- Note down keywords from the tutorial code. Recurring things you see, look them up. If you're doing Rust maybe you see `match, await, clone, some, and unwrap` quite often. If it's iOS maybe `controller`, or if it's Android maybe `fragment`. Google all these things.
- Look for the libs that you need. If you need a websocket, look for that. Major frameworks will tend to have good examples in idiomatic style. You can't know all the libs you'll need, so just get the ones that are obvious. This will give you a better histogram of keywords and soon key concepts.
- Start to code your actual thing you want to make. As you run into issues the errors will give you keywords. This will improve your knowledge as you google those as well. After a short time you will run into larger issues than syntax, and those issues will turn out to have been mentioned in the appropriate books.
Note that some languages have pretty subpar standard libraries. This might have changed but ~10 years ago the Ruby standard library really left some things to be desired. I don't recall the details but I wasn't a fan of parts of it.
On the other hand, the Rust standard library is top notch.
That's a lot more hit-and-miss. On one end of the spectrum, you have Java, where all of the lower-level, nitty-gritty work happens within the JVM anyway; and on the other end of the spectrum you have C++, where it's "turtles all the way down" almost, with lots of repetitiveness, ugly hacks to within the library to help the user avoid ugly hacks in their code, a big bunch of preprocessor macro definition checks for meeting innumerable compatibility requirements for different versions of the language standard on different platforms, and so on. Yes, you will learn from it, but it will be painful.
Then one year ago I picked TypeScript for a long-term personal project. TypeScript is now my main language.
- I was still working in PHP ocassionally (to get paid) - after using TypeScript and Eslint, I decided I at least need to use some linter in PHP. The linter had a very useful rule I did not not have in Eslint, rule that said: "This looks like commented out code". Thanks to this, my new TypeScript project is now not polluted with commented out comments all over the place. I'm not sure if I would have picked it up if not for this small detour.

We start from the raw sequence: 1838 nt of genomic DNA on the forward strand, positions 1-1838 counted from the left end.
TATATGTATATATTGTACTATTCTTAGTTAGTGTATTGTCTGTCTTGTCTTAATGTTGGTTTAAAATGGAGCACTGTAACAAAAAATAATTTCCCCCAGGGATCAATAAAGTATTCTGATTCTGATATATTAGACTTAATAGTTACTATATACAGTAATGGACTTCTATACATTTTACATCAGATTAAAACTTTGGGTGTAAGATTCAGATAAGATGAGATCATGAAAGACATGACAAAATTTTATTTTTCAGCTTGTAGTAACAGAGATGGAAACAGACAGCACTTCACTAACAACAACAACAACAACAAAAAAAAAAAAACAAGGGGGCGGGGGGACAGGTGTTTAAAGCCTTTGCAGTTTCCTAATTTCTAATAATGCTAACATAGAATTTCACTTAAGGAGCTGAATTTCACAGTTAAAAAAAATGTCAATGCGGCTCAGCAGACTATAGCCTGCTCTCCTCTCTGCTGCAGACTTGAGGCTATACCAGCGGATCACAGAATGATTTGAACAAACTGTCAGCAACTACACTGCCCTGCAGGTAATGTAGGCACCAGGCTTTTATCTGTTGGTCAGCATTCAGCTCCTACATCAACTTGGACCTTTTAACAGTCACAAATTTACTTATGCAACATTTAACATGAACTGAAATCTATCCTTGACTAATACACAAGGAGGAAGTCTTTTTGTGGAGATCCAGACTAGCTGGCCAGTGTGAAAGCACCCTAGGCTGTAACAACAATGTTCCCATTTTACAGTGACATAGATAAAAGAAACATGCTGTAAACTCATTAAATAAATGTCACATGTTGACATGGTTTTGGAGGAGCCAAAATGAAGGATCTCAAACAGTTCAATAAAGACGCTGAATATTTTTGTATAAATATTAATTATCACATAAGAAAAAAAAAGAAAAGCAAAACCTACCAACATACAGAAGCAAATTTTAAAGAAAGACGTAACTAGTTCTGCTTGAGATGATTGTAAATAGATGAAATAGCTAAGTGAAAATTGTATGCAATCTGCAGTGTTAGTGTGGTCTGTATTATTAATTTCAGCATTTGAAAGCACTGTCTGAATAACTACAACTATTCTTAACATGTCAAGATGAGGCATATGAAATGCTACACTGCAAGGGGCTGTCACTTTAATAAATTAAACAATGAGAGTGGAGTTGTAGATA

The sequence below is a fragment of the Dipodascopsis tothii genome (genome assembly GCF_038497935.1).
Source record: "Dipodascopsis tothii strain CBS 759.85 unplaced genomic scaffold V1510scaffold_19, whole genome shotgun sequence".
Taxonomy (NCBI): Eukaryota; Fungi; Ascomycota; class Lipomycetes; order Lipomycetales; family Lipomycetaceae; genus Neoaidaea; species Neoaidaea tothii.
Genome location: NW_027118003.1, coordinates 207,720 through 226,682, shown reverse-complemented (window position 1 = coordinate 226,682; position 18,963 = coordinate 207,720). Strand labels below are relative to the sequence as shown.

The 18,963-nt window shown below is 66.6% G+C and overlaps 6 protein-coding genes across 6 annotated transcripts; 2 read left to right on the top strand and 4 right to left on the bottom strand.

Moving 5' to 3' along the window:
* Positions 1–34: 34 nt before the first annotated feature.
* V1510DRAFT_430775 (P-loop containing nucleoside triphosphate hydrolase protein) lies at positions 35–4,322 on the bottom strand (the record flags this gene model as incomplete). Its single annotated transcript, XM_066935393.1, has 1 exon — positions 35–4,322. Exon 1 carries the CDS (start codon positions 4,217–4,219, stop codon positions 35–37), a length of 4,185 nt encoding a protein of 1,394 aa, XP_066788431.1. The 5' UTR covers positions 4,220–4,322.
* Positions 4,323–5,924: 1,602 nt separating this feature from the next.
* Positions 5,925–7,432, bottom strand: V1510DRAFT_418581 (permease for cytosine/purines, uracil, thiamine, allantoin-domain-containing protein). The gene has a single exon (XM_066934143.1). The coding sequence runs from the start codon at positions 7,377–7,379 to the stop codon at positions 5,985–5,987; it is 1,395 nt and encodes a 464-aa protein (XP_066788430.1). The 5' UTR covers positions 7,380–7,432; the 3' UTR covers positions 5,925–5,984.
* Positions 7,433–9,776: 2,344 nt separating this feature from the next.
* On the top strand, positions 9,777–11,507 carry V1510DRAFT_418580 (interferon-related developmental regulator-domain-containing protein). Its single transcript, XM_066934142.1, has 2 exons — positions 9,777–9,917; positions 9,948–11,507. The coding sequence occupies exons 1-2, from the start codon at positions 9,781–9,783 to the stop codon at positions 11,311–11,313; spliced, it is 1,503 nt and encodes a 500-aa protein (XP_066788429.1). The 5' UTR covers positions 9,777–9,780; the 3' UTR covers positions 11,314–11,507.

- I was used to describing what every function does, even if it was obvious just from the name of it. This is because it's a very common practice in some PHP projects - I presume this is probably because of lack of the type system, you have to use PHP doc to comment function parameters, and if you comment function parameters, you may want to add the description of the function anyway. Thankfully I took some detour, I wanted to learn a bit of C++. I looked at some codebases, particularly Chromium - and I was surprised to see how little comments it had, compared to say, WordPress (PHP). I immediately knew this is the right approach for me. I started dropping any obvious comments and not repeating myself and instead name variables / functions to be more descriptive.
- I also looked a bit into Rust and saw how the language is using return results rather than exceptions. I compared both approaches and decided that it would be better if I used return results rather than exception, as Typescript has no way to annotate that a function throws and what it throws.
My first PR at nixpkgs, I had to close because I didn't understand what the maintainers were complaining talking about, it was like they were speaking a different language.
It was only one month later, after reading other PR reviews, talking on IRC and thinking about all of it, could I make sense of what they wanted from me. Since then I've started doing exactly what the author described: comment on other PRs with things that I was confronted with, and/or saw others be. By now I've gained enough knowledge to come up with own criticisms - indicating that I've learnt quite a lot.
One pet peeve I do have is on forums dedicated to help people (i.e. Stackoverflow, Arch forum, etc), albeit a small percentage of users, seem to think that most basic things are "common" knowledge. I understand that we shouldn't handhold and leave people to do little to no work but the attitude certain responses have rub me the wrong way. People ask questions precisely because they are uninformed, why not point them to the documentation or at least in the right direction?
I’ve used this approach to come in as a lead developer to unfamiliar languages and give meaningful feedback to developers who have worked in that language for 10+ years.
To me, I always learn the best when there's a necessity to ship my code. Side projects won't do, and I always revert to using my skills developed at work. Therefore, this sounds like a very good piece of advice to start with.
You will improve rapidly.
It's thought provoking and not what I expected. I'm used to hearing "If you want to learn, build something." That assumes some basic knowledge I simply don't have, so I haven't yet managed to pull it off.
It bucks up my language skills, design skills, debugging skills, research skills, framework skills, etc.
How do you read PRs while you catch up on emails?
Not to discount the overall advice, but this statement is kind of weird.
But I recently discovered coding livestreams, and the good ones are really amazing! It's really eye-opening (and sometimes fun) to watch experts talk through their thinking process, while deciding between language features or primitives, or while picking dependency libraries, observing their tooling and stacks, and watching them test and debug things.
I'm learning Rust right now, which I think is a deep and complex language, and watching these streams have been incredibly useful.